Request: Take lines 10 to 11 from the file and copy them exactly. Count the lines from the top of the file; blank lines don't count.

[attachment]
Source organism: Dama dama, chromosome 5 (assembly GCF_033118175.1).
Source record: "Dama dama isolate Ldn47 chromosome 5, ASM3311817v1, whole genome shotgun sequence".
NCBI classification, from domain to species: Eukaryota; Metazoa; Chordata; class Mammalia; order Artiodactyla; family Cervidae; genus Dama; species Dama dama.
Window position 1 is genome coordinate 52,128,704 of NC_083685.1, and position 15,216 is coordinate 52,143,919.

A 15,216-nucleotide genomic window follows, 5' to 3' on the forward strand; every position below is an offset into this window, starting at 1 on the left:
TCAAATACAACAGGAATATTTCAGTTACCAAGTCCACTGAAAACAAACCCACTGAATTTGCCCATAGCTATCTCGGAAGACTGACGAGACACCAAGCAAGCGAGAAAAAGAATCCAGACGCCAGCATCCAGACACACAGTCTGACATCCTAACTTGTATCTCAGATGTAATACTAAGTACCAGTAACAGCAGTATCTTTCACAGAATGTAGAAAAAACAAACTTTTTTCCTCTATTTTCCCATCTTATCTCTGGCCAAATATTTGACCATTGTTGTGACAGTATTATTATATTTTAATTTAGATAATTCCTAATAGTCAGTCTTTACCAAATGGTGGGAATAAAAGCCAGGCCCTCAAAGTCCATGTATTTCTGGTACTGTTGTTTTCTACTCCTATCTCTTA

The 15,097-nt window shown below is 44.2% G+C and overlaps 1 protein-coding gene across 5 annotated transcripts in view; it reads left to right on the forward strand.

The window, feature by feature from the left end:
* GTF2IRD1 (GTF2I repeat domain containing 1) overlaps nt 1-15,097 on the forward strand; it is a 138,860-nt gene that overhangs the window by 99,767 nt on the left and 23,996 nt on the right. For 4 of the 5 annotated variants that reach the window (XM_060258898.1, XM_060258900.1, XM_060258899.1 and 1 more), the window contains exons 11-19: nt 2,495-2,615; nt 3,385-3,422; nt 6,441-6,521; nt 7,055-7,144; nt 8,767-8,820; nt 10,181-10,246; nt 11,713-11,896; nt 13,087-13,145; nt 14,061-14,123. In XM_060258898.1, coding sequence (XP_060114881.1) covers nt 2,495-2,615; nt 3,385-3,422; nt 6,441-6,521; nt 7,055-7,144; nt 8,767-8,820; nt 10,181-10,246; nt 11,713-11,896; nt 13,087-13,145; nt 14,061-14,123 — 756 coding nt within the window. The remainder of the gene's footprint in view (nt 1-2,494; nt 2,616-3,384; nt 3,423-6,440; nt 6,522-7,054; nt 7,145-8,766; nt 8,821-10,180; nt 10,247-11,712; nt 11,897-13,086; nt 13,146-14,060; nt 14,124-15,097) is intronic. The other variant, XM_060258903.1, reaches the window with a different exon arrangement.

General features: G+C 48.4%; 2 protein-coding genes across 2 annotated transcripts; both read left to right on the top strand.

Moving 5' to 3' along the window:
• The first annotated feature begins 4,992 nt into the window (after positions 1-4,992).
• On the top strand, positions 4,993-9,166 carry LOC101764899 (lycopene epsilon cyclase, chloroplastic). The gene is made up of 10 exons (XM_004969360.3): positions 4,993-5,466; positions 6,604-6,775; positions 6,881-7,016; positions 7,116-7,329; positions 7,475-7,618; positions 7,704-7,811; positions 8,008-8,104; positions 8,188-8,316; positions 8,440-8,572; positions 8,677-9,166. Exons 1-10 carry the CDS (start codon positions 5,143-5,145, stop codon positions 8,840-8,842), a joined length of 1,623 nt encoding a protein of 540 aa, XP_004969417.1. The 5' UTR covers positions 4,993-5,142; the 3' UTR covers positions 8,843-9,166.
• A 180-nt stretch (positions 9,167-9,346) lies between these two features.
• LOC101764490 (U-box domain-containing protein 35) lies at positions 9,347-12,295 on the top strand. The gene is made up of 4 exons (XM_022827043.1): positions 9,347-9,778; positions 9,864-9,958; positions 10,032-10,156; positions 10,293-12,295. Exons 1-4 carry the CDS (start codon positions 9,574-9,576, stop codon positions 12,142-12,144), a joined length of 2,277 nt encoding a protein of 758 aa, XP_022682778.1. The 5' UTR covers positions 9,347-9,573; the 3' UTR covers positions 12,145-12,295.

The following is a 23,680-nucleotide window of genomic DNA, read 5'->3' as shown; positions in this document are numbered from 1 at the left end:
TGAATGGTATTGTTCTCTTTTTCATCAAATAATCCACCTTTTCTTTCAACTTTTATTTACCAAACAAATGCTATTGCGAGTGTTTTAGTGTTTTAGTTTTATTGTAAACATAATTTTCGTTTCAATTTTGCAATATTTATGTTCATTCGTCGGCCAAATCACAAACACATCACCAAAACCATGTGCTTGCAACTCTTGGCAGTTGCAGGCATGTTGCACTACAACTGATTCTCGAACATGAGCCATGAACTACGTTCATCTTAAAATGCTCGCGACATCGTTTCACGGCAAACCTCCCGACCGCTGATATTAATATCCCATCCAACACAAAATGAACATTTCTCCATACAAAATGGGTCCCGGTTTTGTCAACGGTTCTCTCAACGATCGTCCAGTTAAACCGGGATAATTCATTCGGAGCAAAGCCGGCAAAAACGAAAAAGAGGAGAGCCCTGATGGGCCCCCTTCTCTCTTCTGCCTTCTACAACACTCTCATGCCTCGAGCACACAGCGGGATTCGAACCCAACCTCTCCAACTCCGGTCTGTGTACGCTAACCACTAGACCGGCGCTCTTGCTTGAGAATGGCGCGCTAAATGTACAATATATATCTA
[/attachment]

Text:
General features: G+C 48.4%; 2 protein-coding genes across 2 annotated transcripts; both read left to right on the top strand.

Moving 5' to 3' along the window: